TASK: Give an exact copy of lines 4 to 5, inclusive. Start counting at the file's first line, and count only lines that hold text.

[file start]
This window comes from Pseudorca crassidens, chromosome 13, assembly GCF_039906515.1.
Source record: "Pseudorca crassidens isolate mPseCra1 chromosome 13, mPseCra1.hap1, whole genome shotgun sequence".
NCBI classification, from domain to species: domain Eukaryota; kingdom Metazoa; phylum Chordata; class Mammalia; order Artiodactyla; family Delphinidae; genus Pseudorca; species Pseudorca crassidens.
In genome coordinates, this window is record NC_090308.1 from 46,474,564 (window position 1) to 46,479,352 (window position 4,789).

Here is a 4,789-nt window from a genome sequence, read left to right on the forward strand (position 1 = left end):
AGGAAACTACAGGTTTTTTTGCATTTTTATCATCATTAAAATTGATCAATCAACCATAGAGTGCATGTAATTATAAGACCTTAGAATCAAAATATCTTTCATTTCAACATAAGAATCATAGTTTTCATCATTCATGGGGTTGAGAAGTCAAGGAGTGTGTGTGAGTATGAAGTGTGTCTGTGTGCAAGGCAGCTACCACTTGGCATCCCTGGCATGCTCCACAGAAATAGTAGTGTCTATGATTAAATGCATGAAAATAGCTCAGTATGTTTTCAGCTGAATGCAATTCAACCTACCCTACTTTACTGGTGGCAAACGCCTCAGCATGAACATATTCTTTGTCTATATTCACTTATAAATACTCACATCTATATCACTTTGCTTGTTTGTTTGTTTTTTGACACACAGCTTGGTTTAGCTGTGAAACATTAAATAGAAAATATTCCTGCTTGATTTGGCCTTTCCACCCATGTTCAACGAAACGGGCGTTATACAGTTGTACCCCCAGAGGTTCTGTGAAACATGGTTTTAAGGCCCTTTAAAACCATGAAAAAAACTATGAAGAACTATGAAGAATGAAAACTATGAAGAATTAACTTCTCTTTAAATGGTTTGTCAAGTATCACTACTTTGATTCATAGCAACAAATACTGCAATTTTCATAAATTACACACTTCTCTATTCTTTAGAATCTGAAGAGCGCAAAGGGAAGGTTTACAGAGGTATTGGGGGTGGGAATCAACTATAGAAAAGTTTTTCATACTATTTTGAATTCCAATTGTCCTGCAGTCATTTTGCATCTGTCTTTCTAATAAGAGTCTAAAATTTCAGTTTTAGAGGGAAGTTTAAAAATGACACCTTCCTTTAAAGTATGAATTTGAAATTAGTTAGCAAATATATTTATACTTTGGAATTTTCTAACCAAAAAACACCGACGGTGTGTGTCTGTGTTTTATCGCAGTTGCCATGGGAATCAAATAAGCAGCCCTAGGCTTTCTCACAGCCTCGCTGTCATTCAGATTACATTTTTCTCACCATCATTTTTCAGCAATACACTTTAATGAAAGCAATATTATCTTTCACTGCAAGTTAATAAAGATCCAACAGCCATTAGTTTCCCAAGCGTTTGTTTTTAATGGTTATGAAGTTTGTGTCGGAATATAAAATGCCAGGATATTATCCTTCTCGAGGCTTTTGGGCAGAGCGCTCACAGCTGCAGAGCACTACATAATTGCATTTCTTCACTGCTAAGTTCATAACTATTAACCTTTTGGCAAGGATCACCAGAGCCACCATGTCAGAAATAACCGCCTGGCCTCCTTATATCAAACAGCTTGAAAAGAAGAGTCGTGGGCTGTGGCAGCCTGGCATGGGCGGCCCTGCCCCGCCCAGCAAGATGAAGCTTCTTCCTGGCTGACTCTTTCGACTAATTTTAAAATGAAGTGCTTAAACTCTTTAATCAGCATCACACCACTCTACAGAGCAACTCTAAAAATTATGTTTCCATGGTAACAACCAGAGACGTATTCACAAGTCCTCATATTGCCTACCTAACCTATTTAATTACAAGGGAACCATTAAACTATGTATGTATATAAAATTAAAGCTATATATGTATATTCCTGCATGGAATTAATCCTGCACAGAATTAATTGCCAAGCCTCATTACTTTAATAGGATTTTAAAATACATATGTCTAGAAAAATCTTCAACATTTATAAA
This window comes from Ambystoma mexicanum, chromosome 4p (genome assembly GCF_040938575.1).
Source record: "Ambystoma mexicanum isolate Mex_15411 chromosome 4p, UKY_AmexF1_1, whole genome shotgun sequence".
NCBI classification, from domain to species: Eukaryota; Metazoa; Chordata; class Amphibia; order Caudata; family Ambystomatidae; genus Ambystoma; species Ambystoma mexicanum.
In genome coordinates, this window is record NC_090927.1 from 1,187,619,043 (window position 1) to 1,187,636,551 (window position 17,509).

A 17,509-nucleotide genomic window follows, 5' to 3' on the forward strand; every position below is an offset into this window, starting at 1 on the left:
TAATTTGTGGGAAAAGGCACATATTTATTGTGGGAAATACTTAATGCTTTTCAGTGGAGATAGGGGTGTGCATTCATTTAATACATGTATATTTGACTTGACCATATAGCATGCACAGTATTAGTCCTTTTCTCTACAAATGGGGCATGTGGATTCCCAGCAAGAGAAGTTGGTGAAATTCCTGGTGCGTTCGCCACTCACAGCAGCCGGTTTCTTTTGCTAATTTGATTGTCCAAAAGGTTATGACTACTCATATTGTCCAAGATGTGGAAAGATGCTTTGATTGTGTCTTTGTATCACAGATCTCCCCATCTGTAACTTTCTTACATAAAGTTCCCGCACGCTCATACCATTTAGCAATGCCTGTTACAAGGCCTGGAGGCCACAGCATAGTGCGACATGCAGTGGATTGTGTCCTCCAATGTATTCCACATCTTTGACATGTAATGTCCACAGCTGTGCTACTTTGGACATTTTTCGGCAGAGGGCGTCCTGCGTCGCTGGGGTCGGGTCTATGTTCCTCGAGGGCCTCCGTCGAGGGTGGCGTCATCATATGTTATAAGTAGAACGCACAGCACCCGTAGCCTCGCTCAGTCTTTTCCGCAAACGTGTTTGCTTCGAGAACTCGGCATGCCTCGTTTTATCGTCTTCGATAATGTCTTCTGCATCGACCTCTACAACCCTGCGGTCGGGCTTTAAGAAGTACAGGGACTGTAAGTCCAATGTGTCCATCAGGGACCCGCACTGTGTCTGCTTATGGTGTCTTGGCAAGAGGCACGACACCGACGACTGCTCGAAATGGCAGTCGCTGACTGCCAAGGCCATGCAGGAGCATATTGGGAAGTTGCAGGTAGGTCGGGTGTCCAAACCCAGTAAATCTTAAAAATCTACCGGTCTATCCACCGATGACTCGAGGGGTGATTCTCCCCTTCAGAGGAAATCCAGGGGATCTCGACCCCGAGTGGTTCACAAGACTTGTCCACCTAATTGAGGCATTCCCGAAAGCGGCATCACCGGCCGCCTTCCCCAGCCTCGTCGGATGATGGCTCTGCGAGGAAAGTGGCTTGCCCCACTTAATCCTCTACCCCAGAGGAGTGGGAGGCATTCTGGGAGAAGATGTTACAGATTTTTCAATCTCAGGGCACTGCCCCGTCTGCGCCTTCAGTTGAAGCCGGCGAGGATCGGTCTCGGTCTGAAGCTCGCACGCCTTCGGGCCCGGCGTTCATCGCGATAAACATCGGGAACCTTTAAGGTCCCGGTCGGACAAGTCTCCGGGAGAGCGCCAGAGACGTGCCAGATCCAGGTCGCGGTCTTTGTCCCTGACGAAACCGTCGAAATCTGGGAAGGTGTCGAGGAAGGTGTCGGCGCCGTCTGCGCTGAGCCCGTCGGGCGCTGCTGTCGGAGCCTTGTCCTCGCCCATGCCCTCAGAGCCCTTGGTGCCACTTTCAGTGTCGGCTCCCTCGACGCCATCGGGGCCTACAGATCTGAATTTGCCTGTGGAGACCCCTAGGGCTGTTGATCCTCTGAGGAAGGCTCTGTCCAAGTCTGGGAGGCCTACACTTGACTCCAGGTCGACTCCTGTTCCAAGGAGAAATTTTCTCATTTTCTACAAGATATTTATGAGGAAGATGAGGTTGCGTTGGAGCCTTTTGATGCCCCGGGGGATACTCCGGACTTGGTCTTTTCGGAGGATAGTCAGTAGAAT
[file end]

In genome coordinates, this window is record NC_090308.1 from 46,474,564 (window position 1) to 46,479,352 (window position 4,789).

Here is a 4,789-nt window from a genome sequence, read left to right on the forward strand (position 1 = left end):